Once journalists, like Williams, breach this social contract by proving to be socially irresponsible, however, Plaisance argues that “their very reason for existence evaporates,” and their credibility, along with that of all other journalists, is undermined. Although Williams lied about a personal account, his lie suggests that he may have already told a lie and/or will tell one again in the future, this time about a news story relevant to most people. Thus, news consumers can no longer trust that Williams is reporting truthfully and their contract with Williams is, in turn, broken. Williams’ lie further places into doubt the credibility of NBC News itself, of all of its journalists and editors, and of journalists elsewhere. In fact, weeks after the Williams incident, the infamous journalist and political commentator Bill O’Reilly also came under fire for his own distortions of his publicly narrated personal war stories in the Falklands in 1982, featured in David Corn and Daniel Schulman’s article in Mother Jones.
Is it still safe to claim “In news we trust”? In 2012, the Pew Research Center for People and the Press revealed that the average credibility ratings for most mainstream news organizations in the U.S. had fallen from seventy-one per cent in 2002 to fifty-six per cent in 2012. Since 2002, credibility rates for these major news outlets have been dropping dramatically, which suggests further declines in the future. Williams’ fabrications and the allegations against O’Reilly have certainly not made matters any better. That being said, may the Williams incident be a lesson to all journalists and a reminder of their social responsibility to seek truth for the public good – even when the truth is unpopular.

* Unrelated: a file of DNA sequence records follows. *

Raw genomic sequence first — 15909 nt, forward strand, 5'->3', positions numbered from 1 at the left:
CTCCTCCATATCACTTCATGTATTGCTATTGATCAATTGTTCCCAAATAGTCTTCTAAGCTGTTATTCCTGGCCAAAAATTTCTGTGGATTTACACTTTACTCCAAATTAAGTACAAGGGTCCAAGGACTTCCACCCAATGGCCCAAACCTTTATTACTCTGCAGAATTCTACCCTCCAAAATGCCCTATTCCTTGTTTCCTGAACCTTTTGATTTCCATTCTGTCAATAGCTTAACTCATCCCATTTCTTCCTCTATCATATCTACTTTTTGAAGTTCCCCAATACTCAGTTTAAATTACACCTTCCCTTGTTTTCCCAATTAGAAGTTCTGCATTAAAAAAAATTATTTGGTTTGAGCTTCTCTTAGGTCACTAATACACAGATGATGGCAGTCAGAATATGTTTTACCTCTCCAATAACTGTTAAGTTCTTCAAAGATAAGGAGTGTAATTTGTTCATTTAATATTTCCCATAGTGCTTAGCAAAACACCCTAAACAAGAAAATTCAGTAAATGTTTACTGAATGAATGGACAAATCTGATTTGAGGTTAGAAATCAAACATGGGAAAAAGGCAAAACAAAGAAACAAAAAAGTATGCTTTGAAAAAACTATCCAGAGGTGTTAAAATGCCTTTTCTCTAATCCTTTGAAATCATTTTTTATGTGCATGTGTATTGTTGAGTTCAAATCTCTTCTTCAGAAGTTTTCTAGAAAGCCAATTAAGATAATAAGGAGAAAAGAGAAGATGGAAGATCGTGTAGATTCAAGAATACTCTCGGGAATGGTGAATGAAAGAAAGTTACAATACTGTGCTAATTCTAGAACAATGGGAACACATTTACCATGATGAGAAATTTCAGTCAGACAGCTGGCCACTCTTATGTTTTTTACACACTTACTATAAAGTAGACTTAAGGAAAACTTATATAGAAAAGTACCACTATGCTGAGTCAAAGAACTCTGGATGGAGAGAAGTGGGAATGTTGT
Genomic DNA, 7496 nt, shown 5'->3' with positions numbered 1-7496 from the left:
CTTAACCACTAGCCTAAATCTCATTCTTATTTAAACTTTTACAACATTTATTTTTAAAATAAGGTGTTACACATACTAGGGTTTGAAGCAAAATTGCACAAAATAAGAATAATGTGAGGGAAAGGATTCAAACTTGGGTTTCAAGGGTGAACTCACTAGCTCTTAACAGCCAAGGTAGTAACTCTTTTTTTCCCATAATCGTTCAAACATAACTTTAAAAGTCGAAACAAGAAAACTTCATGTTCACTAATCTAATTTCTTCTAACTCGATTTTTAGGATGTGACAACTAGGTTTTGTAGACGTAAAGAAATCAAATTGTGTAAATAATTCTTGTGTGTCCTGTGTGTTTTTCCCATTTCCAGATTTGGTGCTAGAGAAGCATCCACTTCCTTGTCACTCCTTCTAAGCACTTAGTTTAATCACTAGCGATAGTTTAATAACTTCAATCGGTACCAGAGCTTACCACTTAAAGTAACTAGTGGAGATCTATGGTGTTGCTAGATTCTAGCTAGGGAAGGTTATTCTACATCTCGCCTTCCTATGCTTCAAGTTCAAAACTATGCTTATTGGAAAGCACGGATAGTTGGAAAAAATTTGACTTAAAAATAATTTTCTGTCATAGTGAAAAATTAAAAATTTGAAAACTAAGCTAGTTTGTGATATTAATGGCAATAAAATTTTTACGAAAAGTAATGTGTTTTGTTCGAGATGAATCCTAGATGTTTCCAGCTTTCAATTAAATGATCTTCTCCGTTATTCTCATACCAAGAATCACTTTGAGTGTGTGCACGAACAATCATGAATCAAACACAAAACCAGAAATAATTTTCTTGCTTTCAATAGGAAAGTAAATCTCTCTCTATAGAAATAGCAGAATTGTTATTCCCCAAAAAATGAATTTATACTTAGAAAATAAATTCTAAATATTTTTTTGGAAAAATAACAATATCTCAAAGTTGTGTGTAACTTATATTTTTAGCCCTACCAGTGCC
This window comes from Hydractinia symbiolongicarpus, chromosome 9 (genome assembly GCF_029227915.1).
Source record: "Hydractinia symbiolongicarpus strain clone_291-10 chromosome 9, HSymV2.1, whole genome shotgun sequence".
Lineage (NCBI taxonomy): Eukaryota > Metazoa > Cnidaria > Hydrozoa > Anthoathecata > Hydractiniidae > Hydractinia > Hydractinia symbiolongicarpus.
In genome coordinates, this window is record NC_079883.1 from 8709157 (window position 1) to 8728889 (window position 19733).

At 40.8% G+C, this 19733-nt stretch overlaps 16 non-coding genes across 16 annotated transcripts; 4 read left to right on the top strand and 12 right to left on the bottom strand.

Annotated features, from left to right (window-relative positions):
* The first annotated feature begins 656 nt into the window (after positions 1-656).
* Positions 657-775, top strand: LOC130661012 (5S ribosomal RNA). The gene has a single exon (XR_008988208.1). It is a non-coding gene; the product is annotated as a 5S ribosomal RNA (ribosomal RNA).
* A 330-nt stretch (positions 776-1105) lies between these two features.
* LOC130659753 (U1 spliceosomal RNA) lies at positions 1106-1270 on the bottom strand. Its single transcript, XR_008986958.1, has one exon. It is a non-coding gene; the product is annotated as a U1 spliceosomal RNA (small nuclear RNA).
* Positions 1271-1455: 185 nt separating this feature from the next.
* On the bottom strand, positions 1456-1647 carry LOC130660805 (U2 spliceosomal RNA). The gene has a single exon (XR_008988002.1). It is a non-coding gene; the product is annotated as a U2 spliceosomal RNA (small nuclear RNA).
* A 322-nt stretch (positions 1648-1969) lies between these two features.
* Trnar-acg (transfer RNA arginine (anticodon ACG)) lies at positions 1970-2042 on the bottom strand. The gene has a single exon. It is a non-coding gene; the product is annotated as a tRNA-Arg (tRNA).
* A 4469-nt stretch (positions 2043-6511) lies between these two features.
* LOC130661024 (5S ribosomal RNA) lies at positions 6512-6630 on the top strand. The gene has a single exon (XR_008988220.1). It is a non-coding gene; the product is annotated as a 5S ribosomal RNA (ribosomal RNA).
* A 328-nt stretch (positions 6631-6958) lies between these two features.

C. Porlezza and S. Russ-Mohl, “ Getting the Facts Straight in a Digital Era: Journalistic Accuracy and Trustworthiness,” in Rethinking Journalism: Trust and Participation in a Transformed News Landscape, ed. M. Broersma and C. Peters (London: Routledge, 2012), accessed March 1, 2015, http://openaccess.city.ac.uk/3491/1/Rethinking%20-%20Porlezza%20and%20Russ-mohl%20-%20Chapter%204%20-%20final.pdf.
 David Corn and Daniel Schulman, “Bill O’Reilly Has His Own Brian Williams Problem,” Mother Jones, February 19, 2015, accessed March 1, 2015, http://www.motherjones.com/politics/2015/02/bill-oreilly-brian-williams-falklands-war.
 Travis J. Tritten, “NBC’s Brian Williams recants Iraq story after soldiers protest,” Stars and Stripes, February 4, 2015, accessed March 1, 2015, http://www.stripes.com/news/us/nbc-s-brian-williams-recants-iraq-story-after-soldiers-protest-1.327792; Robert Wright, “ Brian Williams Is Being Punished for Something Every Human Does,” February 11, 2015, accessed March 1, 2015, http://www.newrepublic.com/article/121035/brian-williams-suspended-6-months-nbc-was-he-lyin; Joe Klein, “Accept Brian Williams’s Apology,” February 6, 2015, accessed March 1, 2015, http://time.com/3699289/brian-williams-apology/; Alison Smith, “The Problem with Brian Williams’s foggy memory,” February 7, 2015, accessed March 1, 2015, http://www.cbc.ca/news/world/the-problem-with-brian-williams-s-foggy-memory-1.2947980.